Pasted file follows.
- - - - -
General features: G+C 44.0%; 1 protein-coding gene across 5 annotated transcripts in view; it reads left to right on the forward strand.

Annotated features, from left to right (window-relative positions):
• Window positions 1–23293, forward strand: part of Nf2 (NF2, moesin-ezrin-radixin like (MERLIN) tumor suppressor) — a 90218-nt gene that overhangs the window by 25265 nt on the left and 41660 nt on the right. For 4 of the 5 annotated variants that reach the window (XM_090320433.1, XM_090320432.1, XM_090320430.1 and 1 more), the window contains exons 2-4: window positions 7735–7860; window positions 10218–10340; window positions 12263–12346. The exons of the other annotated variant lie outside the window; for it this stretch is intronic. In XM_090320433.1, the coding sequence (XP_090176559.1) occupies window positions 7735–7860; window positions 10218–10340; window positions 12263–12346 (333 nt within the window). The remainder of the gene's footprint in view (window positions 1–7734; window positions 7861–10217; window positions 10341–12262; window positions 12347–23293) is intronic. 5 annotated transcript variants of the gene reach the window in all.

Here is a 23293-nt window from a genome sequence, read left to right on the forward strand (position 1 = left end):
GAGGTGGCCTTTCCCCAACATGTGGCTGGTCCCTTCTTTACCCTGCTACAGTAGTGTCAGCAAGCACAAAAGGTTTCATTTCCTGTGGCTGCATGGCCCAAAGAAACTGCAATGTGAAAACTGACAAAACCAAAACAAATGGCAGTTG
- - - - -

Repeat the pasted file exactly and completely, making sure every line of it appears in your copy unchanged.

General features: G+C 44.0%; 1 protein-coding gene across 5 annotated transcripts in view; it reads left to right on the forward strand.

Annotated features, from left to right (window-relative positions):
• Window positions 1–23293, forward strand: part of Nf2 (NF2, moesin-ezrin-radixin like (MERLIN) tumor suppressor) — a 90218-nt gene that overhangs the window by 25265 nt on the left and 41660 nt on the right. For 4 of the 5 annotated variants that reach the window (XM_090320433.1, XM_090320432.1, XM_090320430.1 and 1 more), the window contains exons 2-4: window positions 7735–7860; window positions 10218–10340; window positions 12263–12346. The exons of the other annotated variant lie outside the window; for it this stretch is intronic. In XM_090320433.1, the coding sequence (XP_090176559.1) occupies window positions 7735–7860; window positions 10218–10340; window positions 12263–12346 (333 nt within the window). The remainder of the gene's footprint in view (window positions 1–7734; window positions 7861–10217; window positions 10341–12262; window positions 12347–23293) is intronic. 5 annotated transcript variants of the gene reach the window in all.

Here is a 23293-nt window from a genome sequence, read left to right on the forward strand (position 1 = left end):
GAGGTGGCCTTTCCCCAACATGTGGCTGGTCCCTTCTTTACCCTGCTACAGTAGTGTCAGCAAGCACAAAAGGTTTCATTTCCTGTGGCTGCATGGCCCAAAGAAACTGCAATGTGAAAACTGACAAAACCAAAACAAATGGCAGTTG